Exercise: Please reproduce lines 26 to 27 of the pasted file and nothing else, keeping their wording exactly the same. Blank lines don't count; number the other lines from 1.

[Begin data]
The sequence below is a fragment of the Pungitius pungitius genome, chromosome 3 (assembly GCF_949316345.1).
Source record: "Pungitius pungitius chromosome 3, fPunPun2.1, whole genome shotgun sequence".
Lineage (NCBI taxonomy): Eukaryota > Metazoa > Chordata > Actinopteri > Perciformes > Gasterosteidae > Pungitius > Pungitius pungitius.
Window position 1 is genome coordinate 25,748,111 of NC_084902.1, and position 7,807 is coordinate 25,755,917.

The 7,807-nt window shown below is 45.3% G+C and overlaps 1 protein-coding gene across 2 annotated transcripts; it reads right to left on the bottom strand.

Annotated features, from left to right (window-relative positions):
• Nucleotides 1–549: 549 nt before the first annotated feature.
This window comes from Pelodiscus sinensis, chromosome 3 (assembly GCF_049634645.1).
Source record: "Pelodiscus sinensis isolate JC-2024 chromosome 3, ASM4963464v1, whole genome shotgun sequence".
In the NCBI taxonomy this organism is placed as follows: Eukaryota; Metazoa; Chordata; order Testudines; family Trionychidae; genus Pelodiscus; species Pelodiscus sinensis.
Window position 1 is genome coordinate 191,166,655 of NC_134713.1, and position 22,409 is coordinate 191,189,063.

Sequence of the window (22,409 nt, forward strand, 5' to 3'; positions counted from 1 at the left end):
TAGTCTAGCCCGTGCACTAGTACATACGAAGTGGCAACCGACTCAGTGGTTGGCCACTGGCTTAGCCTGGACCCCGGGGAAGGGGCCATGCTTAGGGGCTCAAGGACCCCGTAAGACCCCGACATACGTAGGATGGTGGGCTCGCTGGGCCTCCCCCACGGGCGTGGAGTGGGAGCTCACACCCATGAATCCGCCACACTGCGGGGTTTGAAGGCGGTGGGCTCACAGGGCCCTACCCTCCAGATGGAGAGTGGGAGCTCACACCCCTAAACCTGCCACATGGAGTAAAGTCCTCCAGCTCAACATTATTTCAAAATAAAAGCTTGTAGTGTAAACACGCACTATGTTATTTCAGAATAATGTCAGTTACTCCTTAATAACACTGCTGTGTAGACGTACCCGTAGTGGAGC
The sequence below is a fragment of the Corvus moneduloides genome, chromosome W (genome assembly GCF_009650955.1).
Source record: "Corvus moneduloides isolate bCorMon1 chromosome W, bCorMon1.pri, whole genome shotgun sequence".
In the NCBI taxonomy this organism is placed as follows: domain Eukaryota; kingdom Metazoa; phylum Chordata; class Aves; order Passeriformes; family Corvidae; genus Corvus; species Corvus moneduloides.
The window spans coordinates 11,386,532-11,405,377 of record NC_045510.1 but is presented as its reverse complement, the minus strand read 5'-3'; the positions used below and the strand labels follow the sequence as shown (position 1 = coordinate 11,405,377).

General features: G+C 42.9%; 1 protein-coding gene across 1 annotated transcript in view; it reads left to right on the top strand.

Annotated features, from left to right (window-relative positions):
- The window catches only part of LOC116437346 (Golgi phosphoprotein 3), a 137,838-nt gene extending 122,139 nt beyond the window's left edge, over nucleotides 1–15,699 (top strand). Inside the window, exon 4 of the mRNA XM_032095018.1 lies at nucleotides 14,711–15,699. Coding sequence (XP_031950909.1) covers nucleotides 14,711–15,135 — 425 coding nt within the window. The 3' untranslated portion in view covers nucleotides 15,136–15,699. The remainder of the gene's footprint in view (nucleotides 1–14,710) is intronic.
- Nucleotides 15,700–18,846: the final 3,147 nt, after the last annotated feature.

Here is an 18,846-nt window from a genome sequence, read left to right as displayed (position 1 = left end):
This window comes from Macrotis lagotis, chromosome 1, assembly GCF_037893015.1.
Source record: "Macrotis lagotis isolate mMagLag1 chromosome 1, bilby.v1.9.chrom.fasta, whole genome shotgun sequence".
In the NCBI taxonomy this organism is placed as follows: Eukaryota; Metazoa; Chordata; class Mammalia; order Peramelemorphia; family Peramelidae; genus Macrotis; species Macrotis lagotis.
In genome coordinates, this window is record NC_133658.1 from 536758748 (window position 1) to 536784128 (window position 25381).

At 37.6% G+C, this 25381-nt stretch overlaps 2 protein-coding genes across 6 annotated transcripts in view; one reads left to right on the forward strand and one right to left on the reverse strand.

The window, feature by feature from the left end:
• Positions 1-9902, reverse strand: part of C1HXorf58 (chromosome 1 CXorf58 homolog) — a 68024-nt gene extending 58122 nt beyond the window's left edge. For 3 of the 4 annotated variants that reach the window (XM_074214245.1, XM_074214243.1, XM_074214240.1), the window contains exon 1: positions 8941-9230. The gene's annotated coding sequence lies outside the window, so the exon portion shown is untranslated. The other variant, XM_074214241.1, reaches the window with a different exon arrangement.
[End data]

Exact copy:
In genome coordinates, this window is record NC_133658.1 from 536758748 (window position 1) to 536784128 (window position 25381).

At 37.6% G+C, this 25381-nt stretch overlaps 2 protein-coding genes across 6 annotated transcripts in view; one reads left to right on the forward strand and one right to left on the reverse strand.